How Marine Electronics Have Changed Over The Years

You might think that an activity like fishing doesn't change much. There's fish, the fishermen, tackle, and a boat, right? Not quite.
Consider all of the technological advances has seen since the turn of the century; the internet has exploded onto the scene, mobile technology is still expanding, and electronics have become more sophisticated. The sophistication of technology and electronics has reached fishing as well. 

The benefits of GPS are many, and the applications for its uses have reached past what the United States' Department of Defense (the DOD actually owns/ controls GPS technology) ever fathomed. One of GPS's main uses is travel. With GPS, people can pinpoint their location and then pinpoint another location with directions leading from one to the other. In fishing, GPS has proven essential in anglers' ability to mark hot spots and honey holes for future fishing excursions. Fishing, like real estate, is all about location, and the ability to find the exact location on a lake, river, or in the ocean can lead to fruitful fishing. Recently, GPS has improved in a number of ways. One big improvement in recent years has been the ability to transfer GPS data to computers. Once the computers download the specific locations, or "waypoints", the waypoints can then be stored forever, without fear over breaking the GPS and losing your data. The waypoints can then be shared with friends or fellow anglers. Or, if the spot is a real good one, it can be kept secret like an old family recipe. 

Perhaps the most important fishing electronic device in the game, sonar is an integral part of any fisherman's arsenal of gizmos. The benefits of using sonar include:


- The ability to determine water depth
- The ability to find areas where there is underwater structure that would attract fish
- Seeing if fish or bait fish are present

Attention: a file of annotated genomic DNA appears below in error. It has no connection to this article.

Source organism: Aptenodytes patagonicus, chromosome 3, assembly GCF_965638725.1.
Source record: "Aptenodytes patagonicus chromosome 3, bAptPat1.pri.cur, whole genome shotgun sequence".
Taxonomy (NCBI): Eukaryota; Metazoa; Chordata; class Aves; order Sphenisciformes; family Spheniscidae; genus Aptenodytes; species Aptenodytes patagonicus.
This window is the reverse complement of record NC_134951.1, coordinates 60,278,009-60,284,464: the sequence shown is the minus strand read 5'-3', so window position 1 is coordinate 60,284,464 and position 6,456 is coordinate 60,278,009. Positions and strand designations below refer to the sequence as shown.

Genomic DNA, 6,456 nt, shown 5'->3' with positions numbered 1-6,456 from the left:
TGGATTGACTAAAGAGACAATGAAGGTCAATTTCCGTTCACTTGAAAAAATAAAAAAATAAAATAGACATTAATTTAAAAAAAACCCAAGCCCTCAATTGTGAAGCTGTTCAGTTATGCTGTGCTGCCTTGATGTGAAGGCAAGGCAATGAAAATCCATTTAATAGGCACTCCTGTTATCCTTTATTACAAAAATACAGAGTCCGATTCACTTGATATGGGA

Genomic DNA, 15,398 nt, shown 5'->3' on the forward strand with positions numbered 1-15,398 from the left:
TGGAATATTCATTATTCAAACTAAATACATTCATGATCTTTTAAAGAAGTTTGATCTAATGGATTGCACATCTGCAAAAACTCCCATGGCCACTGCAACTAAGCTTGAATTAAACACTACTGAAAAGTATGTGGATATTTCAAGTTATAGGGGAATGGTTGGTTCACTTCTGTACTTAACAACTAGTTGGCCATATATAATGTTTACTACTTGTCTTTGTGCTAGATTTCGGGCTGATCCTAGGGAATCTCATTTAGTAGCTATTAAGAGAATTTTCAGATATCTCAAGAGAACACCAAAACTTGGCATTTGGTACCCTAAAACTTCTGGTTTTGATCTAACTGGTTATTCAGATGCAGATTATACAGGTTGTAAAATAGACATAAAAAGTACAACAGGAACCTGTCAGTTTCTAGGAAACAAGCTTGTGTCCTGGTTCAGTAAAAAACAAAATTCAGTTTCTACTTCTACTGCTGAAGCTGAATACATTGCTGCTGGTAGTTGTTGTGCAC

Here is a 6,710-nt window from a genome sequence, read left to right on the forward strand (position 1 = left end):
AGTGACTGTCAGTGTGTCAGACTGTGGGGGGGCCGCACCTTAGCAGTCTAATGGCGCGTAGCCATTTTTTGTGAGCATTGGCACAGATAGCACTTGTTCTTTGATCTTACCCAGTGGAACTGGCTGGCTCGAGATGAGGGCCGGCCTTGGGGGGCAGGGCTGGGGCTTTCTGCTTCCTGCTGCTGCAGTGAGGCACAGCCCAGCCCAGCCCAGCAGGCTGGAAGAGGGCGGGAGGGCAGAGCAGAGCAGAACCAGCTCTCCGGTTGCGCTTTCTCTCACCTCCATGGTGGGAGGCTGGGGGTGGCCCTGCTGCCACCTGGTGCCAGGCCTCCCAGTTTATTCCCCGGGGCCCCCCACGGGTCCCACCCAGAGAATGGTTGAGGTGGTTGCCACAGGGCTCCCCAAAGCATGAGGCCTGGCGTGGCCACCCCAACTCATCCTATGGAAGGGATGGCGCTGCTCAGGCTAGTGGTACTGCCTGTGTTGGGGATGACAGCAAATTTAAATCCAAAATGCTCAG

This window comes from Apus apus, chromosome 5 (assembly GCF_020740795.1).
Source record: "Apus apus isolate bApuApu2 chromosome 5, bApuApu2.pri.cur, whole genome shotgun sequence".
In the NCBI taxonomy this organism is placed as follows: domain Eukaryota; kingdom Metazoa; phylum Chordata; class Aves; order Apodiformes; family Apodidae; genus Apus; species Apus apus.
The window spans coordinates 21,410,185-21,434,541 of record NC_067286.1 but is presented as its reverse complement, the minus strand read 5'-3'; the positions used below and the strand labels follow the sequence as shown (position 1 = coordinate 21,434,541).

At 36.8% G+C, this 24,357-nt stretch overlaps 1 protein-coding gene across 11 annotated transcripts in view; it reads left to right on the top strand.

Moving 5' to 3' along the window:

- Bottom contstruction and contour

The latest and greatest thing to happen to sonar is CHIRP technology. CHIRP, which stands for compressed high-intensity radar pulse, more accurately pictures what's going on below the surface by creating a number of pulses across various frequencies. Sonar that doesn't use CHIRP technology simply detects the response when a single ping is emitted. CHIRP does the same thing, only on a grander scale across multiple frequencies. The result is a more accurate depiction of the area being detected underwater. Consider the difference between a single note played on the piano versus a number of notes being played simultaneously to create a harmonic chord.


The best anglers in the world are only the best because they can find the fish. With radar, anglers can tap into some of the best fishermen in the world: birds. That,s right, with radar anglers can track flocks of birds and follow them to schools of baitfish which will, in turn, lead them to bigger fish. It might seem crazy or over the top, but birds have both an instinctual drive to catch the fish themselves, keen eyesight to detect their prey, and the best view you can have when searching for schools of fish. Consider it like picking Nolan Ryan for your dodgeball team; his skills are a valuable asset you can use in order to win the big game, or land the big fish.

Nothing can beat the experience and determination of a great angler, but these electronics that continue to advance technologically can increase an angler's chances of landing those whoppers.